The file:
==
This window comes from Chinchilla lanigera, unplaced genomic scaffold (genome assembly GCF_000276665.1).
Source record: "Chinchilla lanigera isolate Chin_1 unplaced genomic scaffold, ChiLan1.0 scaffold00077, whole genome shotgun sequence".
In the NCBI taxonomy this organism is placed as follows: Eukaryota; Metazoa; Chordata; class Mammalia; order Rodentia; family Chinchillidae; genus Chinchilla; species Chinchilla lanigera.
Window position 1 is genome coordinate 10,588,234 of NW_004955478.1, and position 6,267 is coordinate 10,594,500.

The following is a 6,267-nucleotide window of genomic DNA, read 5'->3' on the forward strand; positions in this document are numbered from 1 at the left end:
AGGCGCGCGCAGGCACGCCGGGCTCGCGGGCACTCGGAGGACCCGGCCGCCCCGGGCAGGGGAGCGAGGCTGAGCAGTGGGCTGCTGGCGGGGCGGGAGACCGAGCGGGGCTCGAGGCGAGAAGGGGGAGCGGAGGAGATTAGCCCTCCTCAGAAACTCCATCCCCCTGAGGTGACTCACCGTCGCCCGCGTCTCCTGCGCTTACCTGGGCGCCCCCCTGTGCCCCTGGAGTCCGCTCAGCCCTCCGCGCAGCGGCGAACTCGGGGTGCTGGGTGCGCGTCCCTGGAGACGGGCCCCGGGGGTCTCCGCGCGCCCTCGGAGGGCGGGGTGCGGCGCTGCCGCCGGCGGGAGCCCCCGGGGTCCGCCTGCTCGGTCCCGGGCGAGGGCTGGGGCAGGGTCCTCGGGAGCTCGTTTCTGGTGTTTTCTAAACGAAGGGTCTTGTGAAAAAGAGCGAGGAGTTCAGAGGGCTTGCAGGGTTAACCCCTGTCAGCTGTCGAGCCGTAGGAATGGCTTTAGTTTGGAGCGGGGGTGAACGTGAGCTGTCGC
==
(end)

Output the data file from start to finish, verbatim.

This window comes from Chinchilla lanigera, unplaced genomic scaffold (genome assembly GCF_000276665.1).
Source record: "Chinchilla lanigera isolate Chin_1 unplaced genomic scaffold, ChiLan1.0 scaffold00077, whole genome shotgun sequence".
In the NCBI taxonomy this organism is placed as follows: Eukaryota; Metazoa; Chordata; class Mammalia; order Rodentia; family Chinchillidae; genus Chinchilla; species Chinchilla lanigera.
Window position 1 is genome coordinate 10,588,234 of NW_004955478.1, and position 6,267 is coordinate 10,594,500.

The following is a 6,267-nucleotide window of genomic DNA, read 5'->3' on the forward strand; positions in this document are numbered from 1 at the left end:
AGGCGCGCGCAGGCACGCCGGGCTCGCGGGCACTCGGAGGACCCGGCCGCCCCGGGCAGGGGAGCGAGGCTGAGCAGTGGGCTGCTGGCGGGGCGGGAGACCGAGCGGGGCTCGAGGCGAGAAGGGGGAGCGGAGGAGATTAGCCCTCCTCAGAAACTCCATCCCCCTGAGGTGACTCACCGTCGCCCGCGTCTCCTGCGCTTACCTGGGCGCCCCCCTGTGCCCCTGGAGTCCGCTCAGCCCTCCGCGCAGCGGCGAACTCGGGGTGCTGGGTGCGCGTCCCTGGAGACGGGCCCCGGGGGTCTCCGCGCGCCCTCGGAGGGCGGGGTGCGGCGCTGCCGCCGGCGGGAGCCCCCGGGGTCCGCCTGCTCGGTCCCGGGCGAGGGCTGGGGCAGGGTCCTCGGGAGCTCGTTTCTGGTGTTTTCTAAACGAAGGGTCTTGTGAAAAAGAGCGAGGAGTTCAGAGGGCTTGCAGGGTTAACCCCTGTCAGCTGTCGAGCCGTAGGAATGGCTTTAGTTTGGAGCGGGGGTGAACGTGAGCTGTCGC